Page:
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Under-Delivering Management

When it was announced over one year ago that Ron Johnson will be joining J.C. Penney Company Inc. (NYSE:JCP), shares jumped over 10% on expectations that the former Apple (NASDAQ:AAPL) and Target (NYSE:TGT) executive would be able to bring some shine to the company. Those expectations still have not been met. J.C. Penney is down 26% YTD compared to its competitor Macy's (NYSE:M), which is up 25% YTD.

Bad Move to Eliminate Coupons

One of the problems was that J.C. Penney got rid of its coupons and deals earlier in the year to promote "everyday low prices", but that's a Wal-Mart strategy. By doing so, J.C. Penney completely ignored its main customer base and effectively said goodbye to its core market.

At the time, analysts applauded the move, but I highly doubt any analysts shop at J.C. Penney because this is the time when companies should be focusing on women's trends, as I wrote about in a previous article. J.C. Penney reintroduced a $10 coupon in an effort to attract its loyal customer base, but with Macy's offering timely 20% off coupons, it will be interesting to see how it affects the bottom line in the next quarter.

What do the Fundamentals Show for J.C. Penney?

In the meantime, let's see what the fundamentals have been showing and whether there are any clues for future performance. Here's a quick overview of how I view the company. I won't be able to go through everything, but it should give you an idea.

Valuation Ratios

I have 10 years of detailed financial statements to work with from the Stock Valuation and Analysis Spreadsheets, but I want to highlight the years from 2008 to reflect how the business has performed following the recession.

Click to enlarge

While Price to Cash Flow has been consistently low, when compared to Price to FCF, J.C. Penney has not utilized its cash effectively at all. This is also shown by the barely positive CROIC ratio throughout 2008-2012.

CROIC stands for Cash Return on Invested Capital and reflects the percentage return of cash from investments made. In J.C. Penney's case, looking at the TTM figure of -7.2%, J.C. Penney has lost 7.2c for every dollar it invests. ROE, ROA and ROIC are all negative according to TTM numbers.

Verdict: Bad signs of profitability and management effectiveness. Bad decisions are showing clearly in the numbers.

The Cash Conversion Cycle

The cash conversion cycle is an important number for retailers because it shows how efficiently management is running the business. If a company is able to reduce its cash conversion cycle, this is a great sign towards increased profitability, but J.C. Penney is showing more than a 50% drop in TTM compared to 2012.

However, going through the past 10 years, this has happened three times in total and promptly returned to the average 70 days - which is close to the industry average.

Here is a chart comparing the cash conversion cycle of J.C. Penney, Macy's, Nordstrom (NYSE:JWN) and Sears (NASDAQ:SHLD).

Nordstrom sells higher priced items and therefore the time it takes to convert the inventory to cash is higher.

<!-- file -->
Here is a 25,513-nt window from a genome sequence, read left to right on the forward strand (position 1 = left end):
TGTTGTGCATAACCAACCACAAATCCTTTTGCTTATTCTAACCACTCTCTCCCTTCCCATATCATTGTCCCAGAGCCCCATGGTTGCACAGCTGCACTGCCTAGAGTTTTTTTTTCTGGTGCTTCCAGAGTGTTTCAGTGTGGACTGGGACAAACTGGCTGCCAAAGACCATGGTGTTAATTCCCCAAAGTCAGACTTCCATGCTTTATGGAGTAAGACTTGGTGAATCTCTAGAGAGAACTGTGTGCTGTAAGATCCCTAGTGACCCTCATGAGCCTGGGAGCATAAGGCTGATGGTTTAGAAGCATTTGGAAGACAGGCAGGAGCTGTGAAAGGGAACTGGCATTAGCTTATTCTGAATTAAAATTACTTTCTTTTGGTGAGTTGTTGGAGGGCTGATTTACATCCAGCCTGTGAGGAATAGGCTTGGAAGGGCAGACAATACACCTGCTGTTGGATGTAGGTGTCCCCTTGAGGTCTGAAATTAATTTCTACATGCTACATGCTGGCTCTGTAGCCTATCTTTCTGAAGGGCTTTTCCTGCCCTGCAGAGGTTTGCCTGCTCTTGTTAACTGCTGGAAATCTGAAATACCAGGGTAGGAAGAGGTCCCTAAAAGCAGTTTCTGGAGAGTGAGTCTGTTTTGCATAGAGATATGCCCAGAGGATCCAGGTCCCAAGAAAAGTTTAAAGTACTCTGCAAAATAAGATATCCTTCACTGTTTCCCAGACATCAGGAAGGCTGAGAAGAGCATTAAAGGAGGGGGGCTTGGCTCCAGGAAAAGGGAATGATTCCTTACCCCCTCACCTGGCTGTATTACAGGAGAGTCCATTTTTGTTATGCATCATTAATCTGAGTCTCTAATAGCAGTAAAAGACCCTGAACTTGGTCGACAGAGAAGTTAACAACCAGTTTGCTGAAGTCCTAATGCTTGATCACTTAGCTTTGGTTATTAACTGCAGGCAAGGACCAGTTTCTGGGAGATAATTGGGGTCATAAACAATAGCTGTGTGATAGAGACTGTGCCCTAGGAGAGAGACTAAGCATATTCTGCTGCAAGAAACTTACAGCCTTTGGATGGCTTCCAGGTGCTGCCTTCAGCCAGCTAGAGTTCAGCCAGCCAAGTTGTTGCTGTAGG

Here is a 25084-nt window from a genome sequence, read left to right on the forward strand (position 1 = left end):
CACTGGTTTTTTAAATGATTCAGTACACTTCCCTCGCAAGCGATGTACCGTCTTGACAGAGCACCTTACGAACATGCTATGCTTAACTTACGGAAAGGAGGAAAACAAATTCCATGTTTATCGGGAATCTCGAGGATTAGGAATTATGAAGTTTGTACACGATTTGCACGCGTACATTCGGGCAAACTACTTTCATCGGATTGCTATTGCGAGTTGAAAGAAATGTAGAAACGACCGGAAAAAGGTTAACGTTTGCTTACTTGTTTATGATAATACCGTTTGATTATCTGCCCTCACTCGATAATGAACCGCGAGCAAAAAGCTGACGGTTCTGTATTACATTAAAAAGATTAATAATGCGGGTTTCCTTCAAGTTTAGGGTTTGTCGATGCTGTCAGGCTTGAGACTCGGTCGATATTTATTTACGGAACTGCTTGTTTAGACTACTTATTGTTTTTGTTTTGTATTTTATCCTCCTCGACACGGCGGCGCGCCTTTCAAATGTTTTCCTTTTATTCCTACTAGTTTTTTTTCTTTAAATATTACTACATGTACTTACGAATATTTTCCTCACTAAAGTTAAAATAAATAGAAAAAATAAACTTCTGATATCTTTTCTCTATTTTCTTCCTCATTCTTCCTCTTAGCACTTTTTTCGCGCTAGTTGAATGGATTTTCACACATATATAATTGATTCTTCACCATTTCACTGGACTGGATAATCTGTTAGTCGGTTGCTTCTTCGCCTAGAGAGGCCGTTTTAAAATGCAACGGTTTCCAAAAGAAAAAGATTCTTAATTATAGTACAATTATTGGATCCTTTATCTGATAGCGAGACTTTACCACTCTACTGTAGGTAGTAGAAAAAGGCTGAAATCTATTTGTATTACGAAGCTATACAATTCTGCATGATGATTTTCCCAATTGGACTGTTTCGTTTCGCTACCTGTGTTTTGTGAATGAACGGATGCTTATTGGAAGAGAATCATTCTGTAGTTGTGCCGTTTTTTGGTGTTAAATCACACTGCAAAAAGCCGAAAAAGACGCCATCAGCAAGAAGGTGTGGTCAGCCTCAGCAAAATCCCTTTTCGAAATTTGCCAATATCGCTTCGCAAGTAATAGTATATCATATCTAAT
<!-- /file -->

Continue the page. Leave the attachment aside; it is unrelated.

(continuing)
Quality Check with Accruals

I like to go through a few quick checks with every company. The first one is checking the accruals to see whether there are any warnings signs.

Earnings growth due to accrual growth is not sustainable. This is like cookie jar accounting where a company "borrows" earnings from the future to make earnings look good today. Or it could be inverse where today's earnings are being held down to make future earnings look better.

Companies with high balance sheet accruals tend to have higher sales growth than low balance sheet accrual companies. The Sloan ratio is best when kept below 8%.

From the accruals since 2008, although 2010 saw the highest balance sheet accrual, it came promptly back down and does not raise any flags.

Piotroski Score Showing Decline

This is a 9 point system based on the below requirements.

Profitability

1. Positive return on assets in the current year (1 point)
2. Positive operating cash flow in the current year (1 point)
3. Higher return on assets (ROA) in the current period compared to the ROA in the previous year (1 point)
4. Cash flow from operations are greater than ROA (1 point)

Leverage, Liquidity and Source of Funds

5. Lower ratio of long-term debt to in the current period compared value in the previous year (1 point)
6. Higher current ratio this year compared to the previous year (1 point)
7. No new shares were issued in the last year (1 point)

Operating Efficiency

8. A higher gross margin compared to the previous year (1 point)
9. A higher asset turnover ratio compared to the previous year (1 point)

So far, the decline in business is clearly visible across the financial statements, ratios and accounting scores. The following graphs also show the same decline:

Difficult Company to Value

Retail companies should be easier to value than say an energy company or mining company because the business model is much simpler. However, with J.C. Penney, there are far too many moving parts and variables making valuation difficult.

Honestly, there is no consistency in the numbers to be accurately predict what future numbers will be, so rather than put garbage numbers into my models and get garbage out, I'll stick with a simple grading system from the Navellier stock model.

Summing Up

I didn't get into the hidden value aspect or the potential of the turnaround that J.C. Penney is trying to realize, but from the current state, there needs to be a big turnaround. On the brighter side, the expectations are very low and even small surprises could send the stock price shooting up.

Source: Why J.C. Penney Is Not Worth Buying